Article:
But her career was disrupted by the Second Congo War during which ongoing fighting between rebels and government forces saw millions killed and forced to flee from their homes.
Belly came to London in 2000 and, at first, says her husband, worked for the BBC, turning down the offer of a full-time job in Senegal because she felt it was safer to stay in Europe.
She worked as a charity volunteer and for the Post Office before getting married 13 years ago to warehouse worker Lusamba. It was a year after the birth of Ingrid, their only child, that she found work with Govia Thameslink.
The day after she was spat at, Belly returned to work at Victoria. The day after that, March 24, she got a call from her doctor, telling her that she shouldn’t be at work and that she should self-isolate instead at home.
Unaware she had already contracted the deadly virus and that the clock was ticking, she stayed away from work and isolated at home.
But on March 29, she told her husband that her head and chest were hurting and that she had a temperature.
‘She called the doctor,’ says Lusamba. ‘And he told her to take paracetamol. She did what he said.’ By March 31, however, Belly’s condition was worsening and she was finding it painful to breathe.
She was taken to Barnet Hospital by ambulance at around 2.30pm that day. ‘It was the last time I saw her,’ says Lusamba.
‘She telephoned me later to say that she had been given her own room. I wanted to go and be with her but she said ‘no, cheri, it’s not safe. Many people could die because of that.’ She was never thinking of herself.’
The last time they spoke was on April 4, the day before she died. During that conversation, which was conducted by WhatsApp, Belly insisted on turning off the camera on her phone.
‘She said she didn’t want Ingrid to see her like that,’ says Lusamba. ‘She wanted her to remember her as she was when she was well. She spoke to her and told her that she loved her and told her to be good and strong.
‘I think she knew she was going to die and she was still thinking of us. She told me to stay strong and fight on for her.’
He called her again later that evening and when he got no response he assumed she was sleeping.
The following morning, April 5, he received a call to say that his wife had died. ‘It’s terrible to lose her like this,’ says Lusamba.
He now hopes that police will find the man who spat at his wife and punish him. But he also hopes that lessons will be learnt from any mistakes surrounding Belly’s death. ‘People must be protected from the virus,’ he says.
British Transport Police, who were only contacted about the spitting attack on May 11 after Belly’s trade union became involved, say they are reviewing CCTV footage and that a full investigation has been launched.
Govia Thameslink Railway, meanwhile, said that the investigation meant that they couldn’t comment on the circumstances surrounding the incident.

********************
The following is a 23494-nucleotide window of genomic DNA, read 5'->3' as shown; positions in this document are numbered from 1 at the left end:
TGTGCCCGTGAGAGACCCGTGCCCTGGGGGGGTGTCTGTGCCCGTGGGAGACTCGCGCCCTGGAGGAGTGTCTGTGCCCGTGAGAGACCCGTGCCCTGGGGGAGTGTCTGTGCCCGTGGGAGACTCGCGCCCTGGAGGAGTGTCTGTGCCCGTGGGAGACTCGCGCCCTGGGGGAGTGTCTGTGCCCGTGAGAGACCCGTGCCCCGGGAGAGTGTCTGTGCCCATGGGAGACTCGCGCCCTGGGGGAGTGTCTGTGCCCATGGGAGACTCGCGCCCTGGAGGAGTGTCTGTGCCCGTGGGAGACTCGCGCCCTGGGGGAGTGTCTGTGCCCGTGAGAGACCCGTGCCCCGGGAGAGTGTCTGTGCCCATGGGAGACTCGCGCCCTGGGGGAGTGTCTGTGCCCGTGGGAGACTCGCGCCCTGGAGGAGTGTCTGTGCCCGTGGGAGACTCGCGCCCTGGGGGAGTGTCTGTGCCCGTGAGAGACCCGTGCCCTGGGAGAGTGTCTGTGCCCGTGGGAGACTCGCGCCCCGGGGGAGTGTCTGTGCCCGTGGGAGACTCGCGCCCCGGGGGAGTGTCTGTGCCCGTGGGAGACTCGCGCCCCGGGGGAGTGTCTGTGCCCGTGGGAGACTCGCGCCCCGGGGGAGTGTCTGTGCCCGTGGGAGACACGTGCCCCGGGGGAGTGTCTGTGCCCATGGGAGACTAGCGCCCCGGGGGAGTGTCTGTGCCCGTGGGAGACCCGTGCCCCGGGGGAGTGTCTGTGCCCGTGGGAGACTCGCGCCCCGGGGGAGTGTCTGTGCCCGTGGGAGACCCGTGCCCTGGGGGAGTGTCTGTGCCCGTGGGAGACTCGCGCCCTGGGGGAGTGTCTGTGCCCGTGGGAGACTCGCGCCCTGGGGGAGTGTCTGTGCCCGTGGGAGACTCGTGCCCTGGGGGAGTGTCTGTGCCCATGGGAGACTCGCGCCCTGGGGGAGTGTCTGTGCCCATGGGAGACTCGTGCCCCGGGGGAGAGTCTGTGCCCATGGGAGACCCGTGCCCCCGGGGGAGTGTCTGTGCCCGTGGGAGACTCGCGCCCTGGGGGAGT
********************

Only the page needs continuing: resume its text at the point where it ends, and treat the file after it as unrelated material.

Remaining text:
‘We are devastated that our dedicated colleague has passed away,’ said Angie Doll, who is managing director of Govia-owned Southern Railway and Gatwick Express. ‘Our deepest sympathies are with her family with whom we have been in touch through this very difficult time.’
She added: ‘We are investigating these claims. The safety of customers and staff, who are key workers themselves, continues to be front of mind at all times and we follow the latest Government advice.’
Belly’s union, the Transport Salaried Staffs’ Association, who first raised the alarm about her death, has reported the incident to the Railways Inspectorate, the safety arm of the Office for Road and Rail, for investigation and is taking legal advice.
The union’s general secretary Manuel Cortes said: ‘We are shocked and devastated at Belly’s death. She is one of far too many frontline workers who have lost their lives to coronavirus. There are serious questions about her death. It wasn’t inevitable.
‘As a vulnerable person in the ‘at-risk’ category and her condition known to her employer, there are questions about why she wasn’t stood down from frontline duties early on in this pandemic.’
During yesterday’s Prime Minister’s Questions, Boris Johnson described Belly’s death as ‘tragic’.
‘The fact that she was abused for doing her job is utterly appalling,’ he said.
In a letter to Mr Johnson, the TSSA has asked the Government to compensate the families of Belly and the 41 other Transport for London staff who have now died from coronavirus.
Because of restrictions in place to reduce the spread of the disease, there were only ten close relatives at Belly’s funeral at Hendon Crematorium on April 29.
‘It was terrible,’ says Lusamba. ‘I wasn’t able to see my wife’s body before she was cremated.
‘Ingrid wasn’t able to see her. It’s so hard for her to believe that her mother is dead. She’s not eating or sleeping. She is still so young to be without her mother.’
A GoFundMe fundraising page set up to help the family had raised more than £22,200 last night with donations being sent from as far afield as the U.S. and Africa, while a petition for justice for Belly had topped 50,000 signatures.
The Mother’s Day card Ingrid gave Belly that terrible day is still on display at the family home, the message inscribed inside it now a eulogy to an adored mother taken before her time.
‘I’m grateful to have you and will always treasure every precious little thing you’ve done and each way you have touched my world. I love you on Mother’s Day and always.’
‘Thank God she received that card and knew how much she was loved,’ says Lusamba.
‘It was a Godsend. A message to take with her.’
Additional reporting: Inderdeep Bains